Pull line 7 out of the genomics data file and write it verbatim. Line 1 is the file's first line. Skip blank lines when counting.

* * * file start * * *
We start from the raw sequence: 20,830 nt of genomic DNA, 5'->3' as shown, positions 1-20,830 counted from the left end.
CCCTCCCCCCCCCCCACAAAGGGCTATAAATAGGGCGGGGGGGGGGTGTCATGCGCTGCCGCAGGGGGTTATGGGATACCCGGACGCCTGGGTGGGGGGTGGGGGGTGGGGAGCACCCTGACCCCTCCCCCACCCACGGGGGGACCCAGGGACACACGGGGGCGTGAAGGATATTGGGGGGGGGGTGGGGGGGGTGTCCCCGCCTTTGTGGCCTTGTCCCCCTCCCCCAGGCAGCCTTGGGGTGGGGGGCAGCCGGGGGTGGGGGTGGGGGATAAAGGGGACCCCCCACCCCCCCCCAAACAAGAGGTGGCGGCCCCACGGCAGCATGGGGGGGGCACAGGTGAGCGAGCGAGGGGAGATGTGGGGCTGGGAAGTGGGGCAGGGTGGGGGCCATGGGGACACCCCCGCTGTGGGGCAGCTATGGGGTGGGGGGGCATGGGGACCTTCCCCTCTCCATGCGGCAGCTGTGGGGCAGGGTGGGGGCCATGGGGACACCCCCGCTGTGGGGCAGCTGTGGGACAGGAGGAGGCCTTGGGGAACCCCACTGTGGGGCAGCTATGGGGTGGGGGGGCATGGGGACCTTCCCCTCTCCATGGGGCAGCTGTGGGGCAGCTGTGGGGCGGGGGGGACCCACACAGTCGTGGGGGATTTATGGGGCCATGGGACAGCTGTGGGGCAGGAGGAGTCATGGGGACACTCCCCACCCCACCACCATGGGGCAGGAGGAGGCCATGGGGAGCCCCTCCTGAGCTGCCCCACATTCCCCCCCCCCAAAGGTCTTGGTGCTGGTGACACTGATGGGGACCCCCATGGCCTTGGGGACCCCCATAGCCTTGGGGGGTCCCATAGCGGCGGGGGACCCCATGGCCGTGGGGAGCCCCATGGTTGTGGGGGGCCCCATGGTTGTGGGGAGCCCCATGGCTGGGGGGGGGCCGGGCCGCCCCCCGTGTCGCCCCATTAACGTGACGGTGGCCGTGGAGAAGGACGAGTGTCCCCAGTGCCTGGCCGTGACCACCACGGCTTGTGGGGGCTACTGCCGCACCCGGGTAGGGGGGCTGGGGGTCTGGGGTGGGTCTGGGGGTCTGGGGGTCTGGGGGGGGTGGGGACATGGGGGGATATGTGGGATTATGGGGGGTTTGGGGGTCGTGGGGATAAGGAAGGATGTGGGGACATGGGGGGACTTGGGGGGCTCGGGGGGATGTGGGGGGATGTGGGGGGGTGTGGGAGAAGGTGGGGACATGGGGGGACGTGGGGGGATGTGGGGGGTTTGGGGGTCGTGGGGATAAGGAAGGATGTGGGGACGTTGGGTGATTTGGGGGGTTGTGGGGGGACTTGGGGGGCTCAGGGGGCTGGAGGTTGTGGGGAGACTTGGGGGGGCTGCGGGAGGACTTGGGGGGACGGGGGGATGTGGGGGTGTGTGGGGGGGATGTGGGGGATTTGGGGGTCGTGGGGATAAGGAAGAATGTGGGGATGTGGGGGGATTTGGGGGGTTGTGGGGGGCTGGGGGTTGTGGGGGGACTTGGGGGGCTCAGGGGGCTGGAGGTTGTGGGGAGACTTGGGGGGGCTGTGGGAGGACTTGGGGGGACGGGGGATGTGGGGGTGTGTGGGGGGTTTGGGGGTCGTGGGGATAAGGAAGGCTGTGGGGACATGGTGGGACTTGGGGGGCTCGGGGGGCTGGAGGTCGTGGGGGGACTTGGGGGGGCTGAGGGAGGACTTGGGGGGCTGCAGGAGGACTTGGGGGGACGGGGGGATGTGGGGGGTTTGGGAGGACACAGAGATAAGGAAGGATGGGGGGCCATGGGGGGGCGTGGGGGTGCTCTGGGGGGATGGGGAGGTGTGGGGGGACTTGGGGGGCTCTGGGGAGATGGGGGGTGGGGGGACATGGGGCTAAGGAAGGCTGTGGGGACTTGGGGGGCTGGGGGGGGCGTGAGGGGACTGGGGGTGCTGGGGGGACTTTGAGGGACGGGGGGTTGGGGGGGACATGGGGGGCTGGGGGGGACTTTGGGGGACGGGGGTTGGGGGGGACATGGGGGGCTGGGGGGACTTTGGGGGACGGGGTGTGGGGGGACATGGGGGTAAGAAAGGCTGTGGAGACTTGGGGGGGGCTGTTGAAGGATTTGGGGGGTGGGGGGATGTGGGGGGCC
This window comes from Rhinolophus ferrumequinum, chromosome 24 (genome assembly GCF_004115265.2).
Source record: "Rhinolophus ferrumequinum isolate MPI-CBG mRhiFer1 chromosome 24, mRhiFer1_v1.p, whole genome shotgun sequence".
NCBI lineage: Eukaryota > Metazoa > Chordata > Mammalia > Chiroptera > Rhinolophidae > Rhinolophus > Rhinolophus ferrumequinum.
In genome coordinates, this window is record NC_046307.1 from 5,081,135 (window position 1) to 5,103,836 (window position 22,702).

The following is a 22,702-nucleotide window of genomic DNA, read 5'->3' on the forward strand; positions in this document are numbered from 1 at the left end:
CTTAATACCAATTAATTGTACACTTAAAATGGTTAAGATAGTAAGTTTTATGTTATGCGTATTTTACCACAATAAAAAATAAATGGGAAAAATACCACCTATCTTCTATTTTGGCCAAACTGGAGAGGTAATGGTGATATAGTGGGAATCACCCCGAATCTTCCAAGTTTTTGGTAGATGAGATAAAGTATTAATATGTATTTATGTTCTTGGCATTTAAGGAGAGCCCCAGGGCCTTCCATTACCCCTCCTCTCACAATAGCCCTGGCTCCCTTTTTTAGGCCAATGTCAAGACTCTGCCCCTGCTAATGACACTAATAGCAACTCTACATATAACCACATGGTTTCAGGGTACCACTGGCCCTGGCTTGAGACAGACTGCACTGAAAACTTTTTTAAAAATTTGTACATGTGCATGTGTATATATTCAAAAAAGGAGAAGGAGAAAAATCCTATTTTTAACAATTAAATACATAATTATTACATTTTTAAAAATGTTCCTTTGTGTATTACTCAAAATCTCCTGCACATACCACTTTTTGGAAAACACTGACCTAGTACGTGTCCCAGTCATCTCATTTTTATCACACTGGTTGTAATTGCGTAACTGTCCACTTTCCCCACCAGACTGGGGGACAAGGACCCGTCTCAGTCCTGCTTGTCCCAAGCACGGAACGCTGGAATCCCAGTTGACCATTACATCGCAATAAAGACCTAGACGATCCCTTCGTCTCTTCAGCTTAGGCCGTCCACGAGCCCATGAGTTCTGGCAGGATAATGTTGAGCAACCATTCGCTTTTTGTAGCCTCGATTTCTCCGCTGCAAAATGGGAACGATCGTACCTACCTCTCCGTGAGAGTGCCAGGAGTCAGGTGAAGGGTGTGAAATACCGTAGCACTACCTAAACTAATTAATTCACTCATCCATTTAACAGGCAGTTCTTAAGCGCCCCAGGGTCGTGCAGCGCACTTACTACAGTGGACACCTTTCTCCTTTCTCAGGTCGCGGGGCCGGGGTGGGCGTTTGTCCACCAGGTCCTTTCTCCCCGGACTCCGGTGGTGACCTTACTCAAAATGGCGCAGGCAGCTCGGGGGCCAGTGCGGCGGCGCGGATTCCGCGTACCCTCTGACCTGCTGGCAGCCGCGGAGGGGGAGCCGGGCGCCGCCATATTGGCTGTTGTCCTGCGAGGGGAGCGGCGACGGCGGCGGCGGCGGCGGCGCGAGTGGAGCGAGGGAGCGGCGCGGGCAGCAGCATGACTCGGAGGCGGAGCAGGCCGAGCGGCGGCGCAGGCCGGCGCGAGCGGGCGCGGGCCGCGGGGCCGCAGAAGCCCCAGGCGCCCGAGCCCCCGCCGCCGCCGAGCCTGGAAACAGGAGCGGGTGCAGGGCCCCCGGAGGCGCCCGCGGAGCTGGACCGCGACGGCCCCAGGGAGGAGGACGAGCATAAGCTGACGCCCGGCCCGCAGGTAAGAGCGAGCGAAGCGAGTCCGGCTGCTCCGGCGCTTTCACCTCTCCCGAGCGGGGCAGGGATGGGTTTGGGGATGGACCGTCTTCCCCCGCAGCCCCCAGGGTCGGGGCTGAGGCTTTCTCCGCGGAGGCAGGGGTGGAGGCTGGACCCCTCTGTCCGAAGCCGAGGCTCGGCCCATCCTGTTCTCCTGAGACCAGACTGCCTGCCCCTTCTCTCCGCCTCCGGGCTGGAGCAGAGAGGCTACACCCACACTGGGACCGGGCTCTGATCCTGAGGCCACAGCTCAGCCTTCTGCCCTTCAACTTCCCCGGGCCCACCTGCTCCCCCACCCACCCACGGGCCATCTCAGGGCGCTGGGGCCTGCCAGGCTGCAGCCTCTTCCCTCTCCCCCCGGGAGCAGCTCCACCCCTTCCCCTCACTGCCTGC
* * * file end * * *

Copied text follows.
The following is a 22,702-nucleotide window of genomic DNA, read 5'->3' on the forward strand; positions in this document are numbered from 1 at the left end: